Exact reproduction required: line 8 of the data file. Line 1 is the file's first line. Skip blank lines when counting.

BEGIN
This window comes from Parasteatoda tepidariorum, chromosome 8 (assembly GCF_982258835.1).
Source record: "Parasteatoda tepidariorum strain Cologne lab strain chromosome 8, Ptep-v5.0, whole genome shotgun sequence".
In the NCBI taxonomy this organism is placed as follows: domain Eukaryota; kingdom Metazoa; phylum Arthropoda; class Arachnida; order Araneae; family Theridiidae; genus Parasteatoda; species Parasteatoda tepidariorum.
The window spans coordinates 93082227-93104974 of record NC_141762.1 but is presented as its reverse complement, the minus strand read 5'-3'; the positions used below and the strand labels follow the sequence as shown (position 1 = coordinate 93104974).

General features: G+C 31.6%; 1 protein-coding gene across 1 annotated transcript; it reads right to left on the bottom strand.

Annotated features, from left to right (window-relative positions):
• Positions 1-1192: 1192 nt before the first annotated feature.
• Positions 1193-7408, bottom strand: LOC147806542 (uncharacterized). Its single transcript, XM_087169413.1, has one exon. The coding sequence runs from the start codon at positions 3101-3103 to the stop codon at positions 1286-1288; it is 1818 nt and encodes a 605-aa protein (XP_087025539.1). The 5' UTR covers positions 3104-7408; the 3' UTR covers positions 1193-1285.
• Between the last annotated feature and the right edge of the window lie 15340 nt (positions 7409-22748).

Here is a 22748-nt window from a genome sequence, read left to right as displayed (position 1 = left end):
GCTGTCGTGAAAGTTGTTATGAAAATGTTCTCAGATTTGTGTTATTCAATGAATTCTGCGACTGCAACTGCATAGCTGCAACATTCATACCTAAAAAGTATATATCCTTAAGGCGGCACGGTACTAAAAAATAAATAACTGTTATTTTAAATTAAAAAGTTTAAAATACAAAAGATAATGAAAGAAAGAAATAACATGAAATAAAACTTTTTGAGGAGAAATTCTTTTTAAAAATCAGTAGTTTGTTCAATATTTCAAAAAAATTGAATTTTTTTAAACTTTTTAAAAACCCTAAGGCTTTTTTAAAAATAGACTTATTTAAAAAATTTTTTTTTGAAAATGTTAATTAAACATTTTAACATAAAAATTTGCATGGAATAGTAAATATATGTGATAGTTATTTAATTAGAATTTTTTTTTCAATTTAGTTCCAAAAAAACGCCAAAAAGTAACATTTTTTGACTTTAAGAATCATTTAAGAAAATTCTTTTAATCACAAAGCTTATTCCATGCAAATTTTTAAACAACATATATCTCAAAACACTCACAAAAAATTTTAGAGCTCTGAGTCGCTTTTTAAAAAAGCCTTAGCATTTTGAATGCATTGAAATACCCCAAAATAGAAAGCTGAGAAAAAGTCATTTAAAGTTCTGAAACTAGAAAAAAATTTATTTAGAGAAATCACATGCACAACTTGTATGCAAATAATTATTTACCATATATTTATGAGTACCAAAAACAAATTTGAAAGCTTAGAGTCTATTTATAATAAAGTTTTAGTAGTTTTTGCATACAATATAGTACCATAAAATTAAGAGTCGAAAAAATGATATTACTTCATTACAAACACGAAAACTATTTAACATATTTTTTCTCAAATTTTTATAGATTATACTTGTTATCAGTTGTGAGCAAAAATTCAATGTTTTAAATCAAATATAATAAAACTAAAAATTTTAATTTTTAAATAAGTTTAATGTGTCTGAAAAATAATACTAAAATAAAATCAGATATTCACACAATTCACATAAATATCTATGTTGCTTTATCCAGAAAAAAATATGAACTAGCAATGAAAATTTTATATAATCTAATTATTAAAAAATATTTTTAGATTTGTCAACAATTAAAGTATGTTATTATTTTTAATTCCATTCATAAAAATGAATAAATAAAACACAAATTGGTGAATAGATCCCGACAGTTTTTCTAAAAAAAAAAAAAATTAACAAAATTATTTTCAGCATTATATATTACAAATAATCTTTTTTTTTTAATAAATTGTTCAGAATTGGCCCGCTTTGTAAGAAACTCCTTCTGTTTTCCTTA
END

• Positions 1193-7408, bottom strand: LOC147806542 (uncharacterized). Its single transcript, XM_087169413.1, has one exon. The coding sequence runs from the start codon at positions 3101-3103 to the stop codon at positions 1286-1288; it is 1818 nt and encodes a 605-aa protein (XP_087025539.1). The 5' UTR covers positions 3104-7408; the 3' UTR covers positions 1193-1285.